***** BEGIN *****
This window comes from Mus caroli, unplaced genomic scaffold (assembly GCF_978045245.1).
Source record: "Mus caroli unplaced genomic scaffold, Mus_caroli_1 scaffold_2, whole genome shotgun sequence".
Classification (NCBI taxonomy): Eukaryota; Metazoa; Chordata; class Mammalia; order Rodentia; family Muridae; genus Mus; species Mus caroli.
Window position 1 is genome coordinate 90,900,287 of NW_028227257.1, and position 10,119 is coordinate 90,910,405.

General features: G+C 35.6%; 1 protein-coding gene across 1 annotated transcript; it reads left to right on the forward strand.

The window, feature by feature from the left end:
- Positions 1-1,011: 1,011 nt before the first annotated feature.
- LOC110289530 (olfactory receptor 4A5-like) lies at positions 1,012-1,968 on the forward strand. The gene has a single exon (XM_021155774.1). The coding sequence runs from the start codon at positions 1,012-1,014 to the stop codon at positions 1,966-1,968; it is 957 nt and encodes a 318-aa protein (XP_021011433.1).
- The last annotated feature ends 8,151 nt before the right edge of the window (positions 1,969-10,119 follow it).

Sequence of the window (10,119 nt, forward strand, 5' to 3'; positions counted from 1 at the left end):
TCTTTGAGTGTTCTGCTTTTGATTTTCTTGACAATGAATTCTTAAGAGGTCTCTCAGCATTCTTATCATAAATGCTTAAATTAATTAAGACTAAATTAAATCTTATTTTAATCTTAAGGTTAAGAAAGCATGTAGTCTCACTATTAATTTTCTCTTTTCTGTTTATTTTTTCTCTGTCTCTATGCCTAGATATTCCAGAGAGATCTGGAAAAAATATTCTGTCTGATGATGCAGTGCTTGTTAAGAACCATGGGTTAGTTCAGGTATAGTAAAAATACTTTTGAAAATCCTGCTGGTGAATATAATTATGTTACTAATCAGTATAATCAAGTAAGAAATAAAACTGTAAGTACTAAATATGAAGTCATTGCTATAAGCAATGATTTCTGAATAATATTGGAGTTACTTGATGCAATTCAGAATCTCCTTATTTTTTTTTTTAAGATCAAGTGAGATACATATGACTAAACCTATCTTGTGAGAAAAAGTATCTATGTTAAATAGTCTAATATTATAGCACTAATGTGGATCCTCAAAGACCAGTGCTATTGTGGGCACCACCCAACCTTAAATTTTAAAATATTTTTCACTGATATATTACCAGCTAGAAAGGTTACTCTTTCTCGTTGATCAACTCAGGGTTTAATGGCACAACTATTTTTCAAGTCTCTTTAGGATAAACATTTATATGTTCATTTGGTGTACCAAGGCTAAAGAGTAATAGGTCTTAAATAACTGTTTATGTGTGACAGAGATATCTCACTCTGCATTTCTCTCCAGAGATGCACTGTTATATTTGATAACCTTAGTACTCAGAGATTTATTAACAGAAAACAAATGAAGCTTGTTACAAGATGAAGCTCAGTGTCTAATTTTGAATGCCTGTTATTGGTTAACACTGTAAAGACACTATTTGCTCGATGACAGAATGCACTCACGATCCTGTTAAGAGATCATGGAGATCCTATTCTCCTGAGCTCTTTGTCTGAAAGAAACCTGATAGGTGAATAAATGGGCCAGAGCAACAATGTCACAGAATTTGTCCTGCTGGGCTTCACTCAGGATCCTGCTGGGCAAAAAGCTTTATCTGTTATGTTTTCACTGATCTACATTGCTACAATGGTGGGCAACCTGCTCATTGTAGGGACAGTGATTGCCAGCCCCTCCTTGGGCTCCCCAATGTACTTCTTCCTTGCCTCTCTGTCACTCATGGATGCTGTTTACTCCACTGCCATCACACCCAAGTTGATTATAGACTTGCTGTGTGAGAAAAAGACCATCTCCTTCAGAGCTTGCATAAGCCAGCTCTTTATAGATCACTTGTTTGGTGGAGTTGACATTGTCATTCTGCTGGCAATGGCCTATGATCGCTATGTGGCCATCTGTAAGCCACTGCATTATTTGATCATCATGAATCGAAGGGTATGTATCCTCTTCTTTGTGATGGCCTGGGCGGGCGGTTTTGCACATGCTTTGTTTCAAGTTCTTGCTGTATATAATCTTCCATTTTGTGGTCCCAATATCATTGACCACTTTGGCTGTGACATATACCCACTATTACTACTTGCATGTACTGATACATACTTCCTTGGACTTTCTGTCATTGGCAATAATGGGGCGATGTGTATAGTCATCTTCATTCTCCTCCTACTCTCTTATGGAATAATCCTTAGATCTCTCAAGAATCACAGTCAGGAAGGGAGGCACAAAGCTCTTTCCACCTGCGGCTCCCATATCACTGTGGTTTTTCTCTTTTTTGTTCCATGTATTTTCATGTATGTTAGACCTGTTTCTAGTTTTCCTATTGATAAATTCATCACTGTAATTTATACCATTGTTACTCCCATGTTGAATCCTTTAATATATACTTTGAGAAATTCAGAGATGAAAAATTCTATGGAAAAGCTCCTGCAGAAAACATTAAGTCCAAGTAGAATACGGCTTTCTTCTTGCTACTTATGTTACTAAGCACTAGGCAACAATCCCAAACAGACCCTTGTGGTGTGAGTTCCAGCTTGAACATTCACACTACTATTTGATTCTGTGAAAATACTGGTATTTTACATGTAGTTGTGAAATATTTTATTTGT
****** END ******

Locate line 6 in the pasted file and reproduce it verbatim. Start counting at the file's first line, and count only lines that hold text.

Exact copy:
The window, feature by feature from the left end: